In the Future, Video Games Will Care About You
Developers are experimenting with A.I. to learn from your moves and personalize your gaming experience
Eight years ago, game developer Bethesda attempted a radical experiment with its epic role-playing adventure Skyrim — and it went horribly, beautifully wrong. To make players feel like they were a part of a living, breathing world, the designers created an artificial intelligence system named Radiant, which gave computer-controlled characters (nonplayer characters, or NPCs) a range of needs, ambitions, and personality quirks and allowed them to act on those elements dynamically. Players were meant to be delighted when they encountered characters filled with life and emotion and who seemed to really react to the things you did.
Instead, the A.I. characters went rogue. To meet their needs, they started slaying merchants, shopkeepers, and each other. Even worse, characters addicted to an in-game narcotic named skooma would do anything to get a fix. By the time a human player showed up at a tavern or a meeting place, everyone was already dead — slain by artificially intelligent drug addicts who had figured out that killing was a more effective way of meeting their needs than buying stuff.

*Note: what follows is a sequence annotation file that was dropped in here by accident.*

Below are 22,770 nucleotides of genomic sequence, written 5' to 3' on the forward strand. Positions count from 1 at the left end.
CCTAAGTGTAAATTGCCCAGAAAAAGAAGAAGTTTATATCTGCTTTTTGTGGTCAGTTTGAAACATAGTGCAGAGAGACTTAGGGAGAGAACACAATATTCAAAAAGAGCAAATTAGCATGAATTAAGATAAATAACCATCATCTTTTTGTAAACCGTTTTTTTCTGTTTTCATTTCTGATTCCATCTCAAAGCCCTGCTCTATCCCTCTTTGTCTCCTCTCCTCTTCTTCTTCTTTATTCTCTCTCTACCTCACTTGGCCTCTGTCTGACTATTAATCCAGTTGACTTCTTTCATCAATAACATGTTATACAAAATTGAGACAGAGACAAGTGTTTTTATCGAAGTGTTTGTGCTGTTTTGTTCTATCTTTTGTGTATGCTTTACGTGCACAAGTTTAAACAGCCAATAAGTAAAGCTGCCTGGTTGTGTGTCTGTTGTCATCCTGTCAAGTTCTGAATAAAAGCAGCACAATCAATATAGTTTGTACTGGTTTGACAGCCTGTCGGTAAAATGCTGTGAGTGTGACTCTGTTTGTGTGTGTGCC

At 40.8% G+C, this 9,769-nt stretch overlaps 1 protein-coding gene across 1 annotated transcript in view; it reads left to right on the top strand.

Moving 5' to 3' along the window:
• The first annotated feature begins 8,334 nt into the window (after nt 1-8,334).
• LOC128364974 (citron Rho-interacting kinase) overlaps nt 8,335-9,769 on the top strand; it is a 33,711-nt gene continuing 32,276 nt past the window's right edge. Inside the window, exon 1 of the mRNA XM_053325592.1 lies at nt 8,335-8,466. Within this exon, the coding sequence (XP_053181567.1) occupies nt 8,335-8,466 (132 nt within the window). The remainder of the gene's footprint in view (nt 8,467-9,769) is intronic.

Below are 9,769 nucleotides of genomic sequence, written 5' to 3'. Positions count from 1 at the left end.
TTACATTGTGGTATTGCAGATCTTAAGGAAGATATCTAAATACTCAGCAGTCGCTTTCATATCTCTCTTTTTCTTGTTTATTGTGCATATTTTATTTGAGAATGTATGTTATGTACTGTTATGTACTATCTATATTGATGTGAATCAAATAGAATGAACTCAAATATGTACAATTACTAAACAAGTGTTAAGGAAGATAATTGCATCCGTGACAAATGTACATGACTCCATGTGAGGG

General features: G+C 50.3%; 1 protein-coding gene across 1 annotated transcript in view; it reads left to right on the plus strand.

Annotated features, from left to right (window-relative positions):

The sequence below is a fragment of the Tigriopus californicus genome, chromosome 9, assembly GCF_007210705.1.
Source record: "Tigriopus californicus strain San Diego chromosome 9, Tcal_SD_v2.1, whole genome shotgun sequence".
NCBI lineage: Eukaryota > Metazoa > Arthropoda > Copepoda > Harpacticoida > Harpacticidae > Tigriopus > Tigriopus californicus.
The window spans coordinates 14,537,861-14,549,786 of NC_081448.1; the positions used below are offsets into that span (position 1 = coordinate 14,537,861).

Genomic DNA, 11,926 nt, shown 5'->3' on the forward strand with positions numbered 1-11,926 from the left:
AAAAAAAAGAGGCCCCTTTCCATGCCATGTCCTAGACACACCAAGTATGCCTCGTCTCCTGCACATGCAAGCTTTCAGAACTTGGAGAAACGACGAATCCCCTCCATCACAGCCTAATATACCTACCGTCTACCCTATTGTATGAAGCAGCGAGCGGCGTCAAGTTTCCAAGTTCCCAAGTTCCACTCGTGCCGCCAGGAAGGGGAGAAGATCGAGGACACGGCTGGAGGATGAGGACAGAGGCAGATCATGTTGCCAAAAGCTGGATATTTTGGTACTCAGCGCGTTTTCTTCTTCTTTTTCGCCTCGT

Video games are like those charming, boorish guys you meet in bars at tech events: They tell entertaining stories and drop names, but your role is just to nod appreciatively even though they keep calling you Brian.
Bethesda scaled back Radiant, effectively lobotomizing its drug-crazed A.I. agents. Yet despite the glitch, the aim of this system was admirable. In the 40 years I’ve been playing video games, it still bothers me that games don’t really get to know me, don’t listen to me, and don’t remember me. In these respects, video games are like those charming, boorish guys you meet in bars at tech industry events: They tell entertaining stories and impressively drop names, but your role is just to nod appreciatively even though they keep calling you Brian.
Even in an epic interactive narrative game like Mass Effect or Witcher 3, the player rarely…